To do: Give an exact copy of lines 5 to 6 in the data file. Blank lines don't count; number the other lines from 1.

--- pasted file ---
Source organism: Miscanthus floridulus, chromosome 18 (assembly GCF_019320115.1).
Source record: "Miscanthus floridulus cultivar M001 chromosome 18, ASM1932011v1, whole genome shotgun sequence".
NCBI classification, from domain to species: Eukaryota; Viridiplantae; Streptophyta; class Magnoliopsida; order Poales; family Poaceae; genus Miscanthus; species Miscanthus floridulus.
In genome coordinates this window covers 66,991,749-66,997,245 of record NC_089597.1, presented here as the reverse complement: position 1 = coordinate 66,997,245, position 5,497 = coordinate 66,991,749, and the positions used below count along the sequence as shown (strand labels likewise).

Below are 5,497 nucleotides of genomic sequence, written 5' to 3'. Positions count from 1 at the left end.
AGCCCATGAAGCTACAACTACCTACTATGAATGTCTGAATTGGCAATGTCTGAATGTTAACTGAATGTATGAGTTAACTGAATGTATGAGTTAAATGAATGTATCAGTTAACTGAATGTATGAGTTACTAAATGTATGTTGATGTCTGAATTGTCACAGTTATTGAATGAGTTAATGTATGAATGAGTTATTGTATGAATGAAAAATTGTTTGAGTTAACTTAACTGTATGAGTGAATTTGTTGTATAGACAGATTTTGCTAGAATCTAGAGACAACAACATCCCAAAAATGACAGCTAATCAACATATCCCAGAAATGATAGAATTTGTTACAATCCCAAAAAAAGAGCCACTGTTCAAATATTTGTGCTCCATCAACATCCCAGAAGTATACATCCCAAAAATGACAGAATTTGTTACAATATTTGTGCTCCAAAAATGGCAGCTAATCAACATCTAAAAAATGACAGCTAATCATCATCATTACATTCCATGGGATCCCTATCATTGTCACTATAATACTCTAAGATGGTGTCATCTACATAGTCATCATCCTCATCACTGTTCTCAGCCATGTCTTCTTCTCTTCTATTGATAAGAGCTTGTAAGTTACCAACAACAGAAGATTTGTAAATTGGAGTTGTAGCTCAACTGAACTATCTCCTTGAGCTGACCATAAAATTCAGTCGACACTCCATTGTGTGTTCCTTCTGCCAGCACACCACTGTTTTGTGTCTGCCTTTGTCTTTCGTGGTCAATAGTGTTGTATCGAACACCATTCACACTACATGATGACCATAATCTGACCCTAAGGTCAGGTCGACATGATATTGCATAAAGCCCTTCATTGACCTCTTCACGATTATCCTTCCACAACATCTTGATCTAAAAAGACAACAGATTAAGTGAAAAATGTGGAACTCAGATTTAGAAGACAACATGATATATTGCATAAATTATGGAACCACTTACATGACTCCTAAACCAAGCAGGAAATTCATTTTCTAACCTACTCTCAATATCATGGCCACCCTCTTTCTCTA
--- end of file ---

Below are 5,497 nucleotides of genomic sequence, written 5' to 3'. Positions count from 1 at the left end.
AGCCCATGAAGCTACAACTACCTACTATGAATGTCTGAATTGGCAATGTCTGAATGTTAACTGAATGTATGAGTTAACTGAATGTATGAGTTAAATGAATGTATCAGTTAACTGAATGTATGAGTTACTAAATGTATGTTGATGTCTGAATTGTCACAGTTATTGAATGAGTTAATGTATGAATGAGTTATTGTATGAATGAAAAATTGTTTGAGTTAACTTAACTGTATGAGTGAATTTGTTGTATAGACAGATTTTGCTAGAATCTAGAGACAACAACATCCCAAAAATGACAGCTAATCAACATATCCCAGAAATGATAGAATTTGTTACAATCCCAAAAAAAGAGCCACTGTTCAAATATTTGTGCTCCATCAACATCCCAGAAGTATACATCCCAAAAATGACAGAATTTGTTACAATATTTGTGCTCCAAAAATGGCAGCTAATCAACATCTAAAAAATGACAGCTAATCATCATCATTACATTCCATGGGATCCCTATCATTGTCACTATAATACTCTAAGATGGTGTCATCTACATAGTCATCATCCTCATCACTGTTCTCAGCCATGTCTTCTTCTCTTCTATTGATAAGAGCTTGTAAGTTACCAACAACAGAAGATTTGTAAATTGGAGTTGTAGCTCAACTGAACTATCTCCTTGAGCTGACCATAAAATTCAGTCGACACTCCATTGTGTGTTCCTTCTGCCAGCACACCACTGTTTTGTGTCTGCCTTTGTCTTTCGTGGTCAATAGTGTTGTATCGAACACCATTCACACTACATGATGACCATAATCTGACCCTAAGGTCAGGTCGACATGATATTGCATAAAGCCCTTCATTGACCTCTTCACGATTATCCTTCCACAACATCTTGATCTAAAAAGACAACAGATTAAGTGAAAAATGTGGAACTCAGATTTAGAAGACAACATGATATATTGCATAAATTATGGAACCACTTACATGACTCCTAAACCAAGCAGGAAATTCATTTTCTAACCTACTCTCAATATCATGGCCACCCTCTTTCTCTA